Eolian Harps, Sublime Instruments of Inspiration
These instruments respond to the wind’s relentless pursuit to translate its power into sound.
How by the desultory breeze caressed,
Like some coy maid half yielding to her lover…
- Samuel Taylor Coleridge, “Ode to The Eolian Harp”
It is generally believed that the first eolian harp was created by prodigious explorer of the 17th century, Athanasius Kircher. However, it was the English Romanticism who fell in love with the instrument and immortalized it. Coleridge and Shelley, for example, dedicated entire poems to these eolian instruments, yet they never imagined that their verses would continue to make music almost one hundred years later.
The eolian harp, named after the Greek God Aeolus, is an acoustic box with strings (usually in even numbers) that is left in a breezy location, and the wind does the rest. It can be small and placed outside a window, or it can be a huge sculpture in the middle of a field. But, wherever the wind runs free, the harp will play.
Still air is dormant music.
There is not a single person who has not witnessed the wind when it seeks a murmur among the trees, in half opened windows; or when it searches through copper pipes or buildings’ antennae which slice it and make it whistle. The eolian harp is the product of that understanding, and it is a perfect gift: the wind wants to speak through what it finds in its way.
The wind harp does not just give a voice to wind currents, it also gives them harmony, and in turn it allows us to listen to the improvised symphony of winds and strings. This is why the modern world has been unable to get over its infatuation with this instrument, and that the planet is brimming with different varieties of the same concept.
In San Francisco, close to the Sea Organ, stands a 9 meter wind harp designed by artist Doug Hollis. The harp is placed so that the fingers of the wind, which pass through the tunnel, can strum its strings and create a constant, ghostly murmur. In turn, in Forks, Canada, we find one of the most extraordinary specimens of this species. Forks is a meeting place for the Winnipeg community, and the impressive eolian structure marks the autumn equinox and the summer and winter solstices. Some believe that the location has been used as a meeting place for the past six thousand years.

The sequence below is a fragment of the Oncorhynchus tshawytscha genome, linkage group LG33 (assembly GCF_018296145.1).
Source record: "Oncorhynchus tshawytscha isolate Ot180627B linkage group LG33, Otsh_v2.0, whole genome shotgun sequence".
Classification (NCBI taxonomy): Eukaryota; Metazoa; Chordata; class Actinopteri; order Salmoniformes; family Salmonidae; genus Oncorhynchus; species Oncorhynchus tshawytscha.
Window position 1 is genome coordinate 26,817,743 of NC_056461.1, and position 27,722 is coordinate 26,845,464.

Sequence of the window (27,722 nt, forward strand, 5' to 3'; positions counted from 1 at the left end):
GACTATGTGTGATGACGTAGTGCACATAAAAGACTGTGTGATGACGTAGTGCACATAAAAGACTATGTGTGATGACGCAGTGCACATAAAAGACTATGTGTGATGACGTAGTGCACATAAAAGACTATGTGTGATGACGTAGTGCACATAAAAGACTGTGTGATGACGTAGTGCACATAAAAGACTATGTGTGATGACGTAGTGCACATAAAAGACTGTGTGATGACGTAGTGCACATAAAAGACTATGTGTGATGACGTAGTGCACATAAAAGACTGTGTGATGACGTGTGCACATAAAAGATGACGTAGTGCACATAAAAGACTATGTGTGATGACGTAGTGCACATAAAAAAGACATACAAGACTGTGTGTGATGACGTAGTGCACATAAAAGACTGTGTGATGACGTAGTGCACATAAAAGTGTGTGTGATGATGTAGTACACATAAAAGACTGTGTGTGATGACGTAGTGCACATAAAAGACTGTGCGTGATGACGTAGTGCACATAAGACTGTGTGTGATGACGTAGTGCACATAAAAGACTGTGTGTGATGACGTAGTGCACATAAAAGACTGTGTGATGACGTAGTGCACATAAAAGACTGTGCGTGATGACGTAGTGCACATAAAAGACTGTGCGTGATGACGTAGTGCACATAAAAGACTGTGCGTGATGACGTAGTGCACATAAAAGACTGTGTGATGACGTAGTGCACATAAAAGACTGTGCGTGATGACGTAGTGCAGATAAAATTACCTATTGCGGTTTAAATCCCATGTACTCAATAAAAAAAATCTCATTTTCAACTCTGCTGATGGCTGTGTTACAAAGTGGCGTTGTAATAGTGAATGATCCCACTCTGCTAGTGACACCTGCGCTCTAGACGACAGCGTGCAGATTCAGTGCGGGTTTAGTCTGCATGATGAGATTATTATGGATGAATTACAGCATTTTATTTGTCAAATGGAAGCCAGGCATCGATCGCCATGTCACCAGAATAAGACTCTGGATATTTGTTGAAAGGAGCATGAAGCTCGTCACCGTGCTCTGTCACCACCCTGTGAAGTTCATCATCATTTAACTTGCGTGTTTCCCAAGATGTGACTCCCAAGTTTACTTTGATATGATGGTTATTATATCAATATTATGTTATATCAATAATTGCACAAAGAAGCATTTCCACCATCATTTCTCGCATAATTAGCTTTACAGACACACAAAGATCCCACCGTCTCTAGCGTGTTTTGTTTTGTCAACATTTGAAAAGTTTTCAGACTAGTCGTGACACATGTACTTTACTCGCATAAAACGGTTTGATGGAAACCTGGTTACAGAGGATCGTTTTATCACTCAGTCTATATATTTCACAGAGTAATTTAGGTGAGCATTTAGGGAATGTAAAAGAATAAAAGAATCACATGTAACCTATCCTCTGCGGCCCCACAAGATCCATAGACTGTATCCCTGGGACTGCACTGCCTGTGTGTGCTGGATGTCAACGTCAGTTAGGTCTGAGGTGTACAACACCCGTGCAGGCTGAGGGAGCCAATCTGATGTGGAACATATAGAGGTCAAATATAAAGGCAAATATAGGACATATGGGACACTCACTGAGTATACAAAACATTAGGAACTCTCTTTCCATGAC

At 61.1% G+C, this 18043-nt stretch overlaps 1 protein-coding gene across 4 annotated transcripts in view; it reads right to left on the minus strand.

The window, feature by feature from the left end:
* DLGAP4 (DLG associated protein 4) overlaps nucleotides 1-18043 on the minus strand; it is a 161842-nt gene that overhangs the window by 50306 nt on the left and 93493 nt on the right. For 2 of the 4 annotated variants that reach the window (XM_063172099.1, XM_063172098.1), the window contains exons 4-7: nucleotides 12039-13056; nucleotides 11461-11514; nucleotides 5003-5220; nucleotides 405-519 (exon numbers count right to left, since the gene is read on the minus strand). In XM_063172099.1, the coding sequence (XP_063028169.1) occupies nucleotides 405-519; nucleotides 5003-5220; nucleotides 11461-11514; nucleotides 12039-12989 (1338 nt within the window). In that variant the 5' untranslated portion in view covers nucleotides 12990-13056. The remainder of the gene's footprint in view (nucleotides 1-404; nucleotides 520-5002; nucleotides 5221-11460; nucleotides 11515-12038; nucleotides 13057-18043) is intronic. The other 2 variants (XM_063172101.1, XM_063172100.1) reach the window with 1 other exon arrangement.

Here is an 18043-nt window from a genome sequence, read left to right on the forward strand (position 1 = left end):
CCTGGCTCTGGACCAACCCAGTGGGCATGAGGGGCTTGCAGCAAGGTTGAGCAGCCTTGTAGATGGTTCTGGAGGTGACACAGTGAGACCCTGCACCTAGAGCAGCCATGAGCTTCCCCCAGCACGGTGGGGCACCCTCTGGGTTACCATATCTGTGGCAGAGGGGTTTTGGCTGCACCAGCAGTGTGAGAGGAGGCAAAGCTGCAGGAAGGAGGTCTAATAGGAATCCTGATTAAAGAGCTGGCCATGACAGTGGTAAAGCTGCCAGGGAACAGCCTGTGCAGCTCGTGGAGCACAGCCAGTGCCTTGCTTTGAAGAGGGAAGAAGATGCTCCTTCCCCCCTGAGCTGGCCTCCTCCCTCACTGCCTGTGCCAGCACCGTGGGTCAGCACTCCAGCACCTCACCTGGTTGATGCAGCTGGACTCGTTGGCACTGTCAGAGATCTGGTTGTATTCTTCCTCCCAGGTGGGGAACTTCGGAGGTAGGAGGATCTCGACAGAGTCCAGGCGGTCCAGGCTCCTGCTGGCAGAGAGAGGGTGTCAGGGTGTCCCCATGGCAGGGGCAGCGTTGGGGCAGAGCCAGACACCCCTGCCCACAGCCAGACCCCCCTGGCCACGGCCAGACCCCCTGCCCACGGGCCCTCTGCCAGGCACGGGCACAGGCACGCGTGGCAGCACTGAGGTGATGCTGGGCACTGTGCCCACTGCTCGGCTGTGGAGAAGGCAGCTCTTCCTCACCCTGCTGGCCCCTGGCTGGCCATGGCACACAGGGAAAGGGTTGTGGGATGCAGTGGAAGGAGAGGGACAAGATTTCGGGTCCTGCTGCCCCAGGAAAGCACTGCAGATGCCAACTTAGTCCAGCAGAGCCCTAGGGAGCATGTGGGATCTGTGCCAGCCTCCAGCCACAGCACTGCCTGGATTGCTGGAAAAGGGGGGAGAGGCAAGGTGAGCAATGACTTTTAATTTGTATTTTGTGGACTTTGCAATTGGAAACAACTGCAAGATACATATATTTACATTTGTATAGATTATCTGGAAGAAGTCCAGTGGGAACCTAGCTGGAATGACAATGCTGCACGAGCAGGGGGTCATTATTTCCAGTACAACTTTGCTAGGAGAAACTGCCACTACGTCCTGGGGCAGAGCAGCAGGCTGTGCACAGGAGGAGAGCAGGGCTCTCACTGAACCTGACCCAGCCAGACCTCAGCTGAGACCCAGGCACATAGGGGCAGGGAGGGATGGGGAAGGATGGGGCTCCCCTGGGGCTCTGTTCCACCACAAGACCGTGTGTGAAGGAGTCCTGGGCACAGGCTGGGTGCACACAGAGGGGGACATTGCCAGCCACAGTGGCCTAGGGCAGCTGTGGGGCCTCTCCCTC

England and Ireland —where the first romance with the music of the wind was born— have dozens of eolian harps spread across their coasts’ remotest corners, and several of these are played by strong sea winds. The Singing, Ringing Tree, in Burnley, is a modern version of the eolian harp, it has the shape of a tree that has grown following the wind’s whimsical gusts. Here, the air doesn’t play the harp, but rather the metal tubes that give it more than one hundred possible murmurs and mutterings. Each harp has a different sound, and, of course, the song, which is constantly changing, will never be the same. The wind, in this sense, is like the Heraclean River.
We should not be surprised, then, that 19th century poets, obsessed with inducing moments in which the epistemological distance that separates us from nature is dissolved, found a sublime presence in the eolian harp. They let themselves –to say it somehow– become lyres of wind.
And what if we all were, as Coleridge suggested, organic harps with different shapes that tremble in thought when an intellectual breeze passes through them? Perhaps the eolian harp is the perfect metaphor for inspiration: that boreal wind, as Nabokov used to call it.
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